General Scientific Summary
Current definitions of intellectual disability (ID) are based on three criteria: formal designation of low intelligence through artificial problem-solving tasks, impairment in one's ability to function in his/her social environment, and early age of onset. In a national population sample of adolescents, the majority of those with ID met criteria for a lifetime mental disorder. Phobias and bipolar disorder, but not behavior disorders, were elevated in adolescents with ID. Findings highlight the need to consider how behavioral problems are conceptualized and classified in people with ID.
We compared the cost-effectiveness (CE) of an active case-finding (ACF) programme for household contacts of tuberculosis (TB) cases enrolled in first-line treatment to routine passive case-finding (PCF) within an established national TB programme in Peru. Decision analysis was used to model detection of TB in household contacts through: (1) self-report of symptomatic cases for evaluation (PCF), (2) a provider-initiated ACF programme, (3) addition of an Xpert MTB/RIF diagnostic test for a single sputum sample from household contacts, and (4) all strategies combined. CE was calculated as the incremental cost-effectiveness ratio (ICER) in terms of US dollars per disability-adjusted life years (DALYs) averted. Compared to PCF alone, ACF for household contacts resulted in an ICER of $2155 per DALY averted. The addition of the Xpert MTB/RIF diagnostic test resulted in an ICER of $3275 per DALY averted within a PCF programme and $3399 per DALY averted when an ACF programme was included. Provider-initiated ACF of household contacts in an urban setting of Lima, Peru can be highly cost-effective, even including costs to seek out contacts and perform an Xpert/MTB RIF test. ACF including Xpert MTB/RIF was not cost-effective if TB cases detected had high rates of default from treatment or poor outcomes.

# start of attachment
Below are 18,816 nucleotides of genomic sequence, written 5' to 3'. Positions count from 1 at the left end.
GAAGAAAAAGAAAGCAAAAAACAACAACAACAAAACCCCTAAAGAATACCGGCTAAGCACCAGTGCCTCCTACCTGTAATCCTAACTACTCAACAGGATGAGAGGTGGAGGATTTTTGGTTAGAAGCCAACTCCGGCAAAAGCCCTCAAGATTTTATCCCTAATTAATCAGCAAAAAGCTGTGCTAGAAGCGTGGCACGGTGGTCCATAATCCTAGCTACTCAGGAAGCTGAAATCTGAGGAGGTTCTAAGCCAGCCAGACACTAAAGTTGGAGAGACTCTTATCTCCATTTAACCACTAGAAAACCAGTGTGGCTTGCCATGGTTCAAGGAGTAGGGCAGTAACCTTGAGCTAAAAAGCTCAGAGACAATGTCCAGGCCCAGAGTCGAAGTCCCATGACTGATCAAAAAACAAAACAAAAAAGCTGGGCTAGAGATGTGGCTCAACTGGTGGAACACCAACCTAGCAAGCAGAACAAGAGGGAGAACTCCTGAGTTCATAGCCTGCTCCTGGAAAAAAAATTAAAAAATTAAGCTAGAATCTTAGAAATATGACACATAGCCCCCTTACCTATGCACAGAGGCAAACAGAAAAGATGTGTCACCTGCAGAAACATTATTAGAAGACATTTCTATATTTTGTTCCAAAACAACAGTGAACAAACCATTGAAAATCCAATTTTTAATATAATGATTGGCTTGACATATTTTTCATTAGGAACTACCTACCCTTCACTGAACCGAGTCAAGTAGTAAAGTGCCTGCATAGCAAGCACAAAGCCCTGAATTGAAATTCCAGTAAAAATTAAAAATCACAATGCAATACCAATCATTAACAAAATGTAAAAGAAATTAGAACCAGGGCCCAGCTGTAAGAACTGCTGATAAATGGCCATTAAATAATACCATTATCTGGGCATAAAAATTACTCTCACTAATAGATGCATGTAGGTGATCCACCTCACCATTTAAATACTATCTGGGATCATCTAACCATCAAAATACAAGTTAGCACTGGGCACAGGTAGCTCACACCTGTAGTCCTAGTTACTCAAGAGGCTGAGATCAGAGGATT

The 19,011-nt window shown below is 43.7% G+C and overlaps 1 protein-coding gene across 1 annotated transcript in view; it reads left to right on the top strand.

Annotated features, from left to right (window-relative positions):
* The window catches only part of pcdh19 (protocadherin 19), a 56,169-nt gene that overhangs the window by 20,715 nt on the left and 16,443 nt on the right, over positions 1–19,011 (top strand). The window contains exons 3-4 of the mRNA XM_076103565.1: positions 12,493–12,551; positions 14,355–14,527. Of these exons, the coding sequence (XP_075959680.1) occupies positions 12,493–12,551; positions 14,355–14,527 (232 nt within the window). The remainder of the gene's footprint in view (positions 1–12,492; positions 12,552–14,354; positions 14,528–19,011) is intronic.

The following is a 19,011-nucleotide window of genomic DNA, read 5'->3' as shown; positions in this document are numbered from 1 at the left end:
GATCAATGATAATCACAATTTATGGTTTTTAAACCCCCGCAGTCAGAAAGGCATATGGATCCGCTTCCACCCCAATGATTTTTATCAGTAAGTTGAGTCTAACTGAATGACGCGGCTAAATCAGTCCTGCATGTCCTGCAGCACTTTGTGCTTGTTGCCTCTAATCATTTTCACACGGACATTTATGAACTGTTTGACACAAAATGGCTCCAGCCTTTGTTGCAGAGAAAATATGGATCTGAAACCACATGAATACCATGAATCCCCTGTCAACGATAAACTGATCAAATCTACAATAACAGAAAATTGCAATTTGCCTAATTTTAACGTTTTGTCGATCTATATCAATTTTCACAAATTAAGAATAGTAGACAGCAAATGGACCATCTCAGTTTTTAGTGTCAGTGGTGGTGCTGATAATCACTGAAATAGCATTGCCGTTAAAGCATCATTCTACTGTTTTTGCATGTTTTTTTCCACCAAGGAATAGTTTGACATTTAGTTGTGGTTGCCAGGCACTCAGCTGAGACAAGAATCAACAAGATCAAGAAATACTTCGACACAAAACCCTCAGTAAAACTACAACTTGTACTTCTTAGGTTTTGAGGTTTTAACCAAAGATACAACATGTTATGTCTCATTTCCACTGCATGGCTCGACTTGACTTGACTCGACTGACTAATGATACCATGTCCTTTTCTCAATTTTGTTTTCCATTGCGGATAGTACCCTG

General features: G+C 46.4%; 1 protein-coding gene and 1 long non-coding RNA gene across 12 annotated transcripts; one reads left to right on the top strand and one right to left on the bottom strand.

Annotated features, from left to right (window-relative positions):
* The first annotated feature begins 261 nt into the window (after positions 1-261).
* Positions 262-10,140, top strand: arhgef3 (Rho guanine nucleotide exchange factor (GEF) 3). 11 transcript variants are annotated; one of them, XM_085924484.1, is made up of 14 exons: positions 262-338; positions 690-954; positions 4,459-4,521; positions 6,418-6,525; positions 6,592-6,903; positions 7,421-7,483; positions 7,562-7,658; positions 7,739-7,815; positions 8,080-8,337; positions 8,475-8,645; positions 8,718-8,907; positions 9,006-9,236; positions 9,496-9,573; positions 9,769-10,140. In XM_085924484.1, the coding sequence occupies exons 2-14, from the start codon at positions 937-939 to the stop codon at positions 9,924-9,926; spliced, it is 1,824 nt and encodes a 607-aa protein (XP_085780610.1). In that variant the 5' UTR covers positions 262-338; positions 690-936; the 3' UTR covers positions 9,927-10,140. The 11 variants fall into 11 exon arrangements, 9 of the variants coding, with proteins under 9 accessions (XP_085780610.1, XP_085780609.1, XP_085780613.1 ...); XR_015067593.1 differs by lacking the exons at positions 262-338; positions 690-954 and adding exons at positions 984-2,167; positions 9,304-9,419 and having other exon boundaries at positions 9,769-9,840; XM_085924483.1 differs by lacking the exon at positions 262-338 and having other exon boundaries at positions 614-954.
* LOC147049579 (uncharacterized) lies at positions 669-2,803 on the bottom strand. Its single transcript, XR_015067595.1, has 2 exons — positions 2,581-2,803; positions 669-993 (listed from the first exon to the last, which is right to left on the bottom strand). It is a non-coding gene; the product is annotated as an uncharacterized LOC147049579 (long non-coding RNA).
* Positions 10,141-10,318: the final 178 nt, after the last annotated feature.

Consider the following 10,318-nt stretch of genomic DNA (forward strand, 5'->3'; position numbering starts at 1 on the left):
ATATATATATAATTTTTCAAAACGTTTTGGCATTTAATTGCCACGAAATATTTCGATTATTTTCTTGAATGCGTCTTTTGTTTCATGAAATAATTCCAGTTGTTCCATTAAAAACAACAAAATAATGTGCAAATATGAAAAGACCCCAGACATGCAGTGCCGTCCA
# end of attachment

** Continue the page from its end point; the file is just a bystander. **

Advanced Automatic Collision Notification (AACN) services in passenger vehicles capture crash data during collisions that could be transferred to Emergency Medical Services (EMS) providers. This study explored how EMS response times and other crash factors impacted the odds of fatality. The goal was to determine if information transmitted by AACN could help decrease mortality by allowing EMS providers to be better prepared upon arrival at the scene of a collision.
The Crash Injury Research and Engineering Network (CIREN) database of the US Department of Transportation/National Highway Traffic Safety Administration (USDOT/NHTSA; Washington DC, USA) was searched for all fatal crashes between 1996 and 2012. The CIREN database also was searched for illustrative cases. The NHTSA’s Fatal Analysis Reporting System (FARS) and National Automotive Sampling System Crashworthiness Data System (NASS CDS) databases were queried for all fatal crashes between 2000 and 2011 that involved a passenger vehicle. Detailed EMS time data were divided into prehospital time segments and analyzed descriptively as well as via multiple logistic regression models.
The CIREN data showed that longer times from the collision to notification of EMS providers were associated with more frequent invasive interventions within the first three hours of hospital admission and more transfers from a regional hospital to a trauma center. The NASS CDS and FARS data showed that rural collisions with crash-notification times >30 minutes were more likely to be fatal than collisions with similar crash-notification times occurring in urban environments. The majority of a patient’s prehospital time occurred between the arrival of EMS providers on-scene and arrival at a hospital. The need for extrication increased the on-scene time segment as well as total prehospital time.
An AACN may help decrease mortality following a motor vehicle collision (MVC) by alerting EMS providers earlier and helping them discern when specialized equipment will be necessary in order to quickly extricate patients from the collision site and facilitate expeditious transfer to an appropriate hospital or trauma center.
PlevinRE, KaufmanR, Fraade-BlanarL, BulgerEM. Evaluating the Potential Benefits of Advanced Automatic Crash Notification. Prehosp Disaster Med. 2017;32(2):156–164.